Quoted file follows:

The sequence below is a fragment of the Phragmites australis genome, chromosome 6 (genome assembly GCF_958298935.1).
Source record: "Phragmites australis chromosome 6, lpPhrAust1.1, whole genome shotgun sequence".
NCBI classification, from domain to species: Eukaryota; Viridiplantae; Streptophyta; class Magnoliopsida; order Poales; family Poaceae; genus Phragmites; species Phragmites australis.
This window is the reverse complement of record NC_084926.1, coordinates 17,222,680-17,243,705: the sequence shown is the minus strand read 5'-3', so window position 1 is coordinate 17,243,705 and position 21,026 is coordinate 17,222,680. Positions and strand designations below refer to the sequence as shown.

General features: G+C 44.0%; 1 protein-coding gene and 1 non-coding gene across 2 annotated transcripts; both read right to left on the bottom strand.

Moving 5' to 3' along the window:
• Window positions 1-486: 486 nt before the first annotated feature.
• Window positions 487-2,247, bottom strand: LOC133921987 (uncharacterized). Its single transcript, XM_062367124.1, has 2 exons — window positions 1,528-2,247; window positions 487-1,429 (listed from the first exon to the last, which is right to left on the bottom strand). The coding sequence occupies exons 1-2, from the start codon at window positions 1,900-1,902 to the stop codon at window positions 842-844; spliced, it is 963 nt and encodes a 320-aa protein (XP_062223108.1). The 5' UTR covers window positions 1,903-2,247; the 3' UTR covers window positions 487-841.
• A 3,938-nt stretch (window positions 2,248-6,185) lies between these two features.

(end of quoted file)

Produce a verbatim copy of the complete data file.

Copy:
The sequence below is a fragment of the Phragmites australis genome, chromosome 6 (genome assembly GCF_958298935.1).
Source record: "Phragmites australis chromosome 6, lpPhrAust1.1, whole genome shotgun sequence".
NCBI classification, from domain to species: Eukaryota; Viridiplantae; Streptophyta; class Magnoliopsida; order Poales; family Poaceae; genus Phragmites; species Phragmites australis.
This window is the reverse complement of record NC_084926.1, coordinates 17,222,680-17,243,705: the sequence shown is the minus strand read 5'-3', so window position 1 is coordinate 17,243,705 and position 21,026 is coordinate 17,222,680. Positions and strand designations below refer to the sequence as shown.

General features: G+C 44.0%; 1 protein-coding gene and 1 non-coding gene across 2 annotated transcripts; both read right to left on the bottom strand.

Moving 5' to 3' along the window:
• Window positions 1-486: 486 nt before the first annotated feature.
• Window positions 487-2,247, bottom strand: LOC133921987 (uncharacterized). Its single transcript, XM_062367124.1, has 2 exons — window positions 1,528-2,247; window positions 487-1,429 (listed from the first exon to the last, which is right to left on the bottom strand). The coding sequence occupies exons 1-2, from the start codon at window positions 1,900-1,902 to the stop codon at window positions 842-844; spliced, it is 963 nt and encodes a 320-aa protein (XP_062223108.1). The 5' UTR covers window positions 1,903-2,247; the 3' UTR covers window positions 487-841.
• A 3,938-nt stretch (window positions 2,248-6,185) lies between these two features.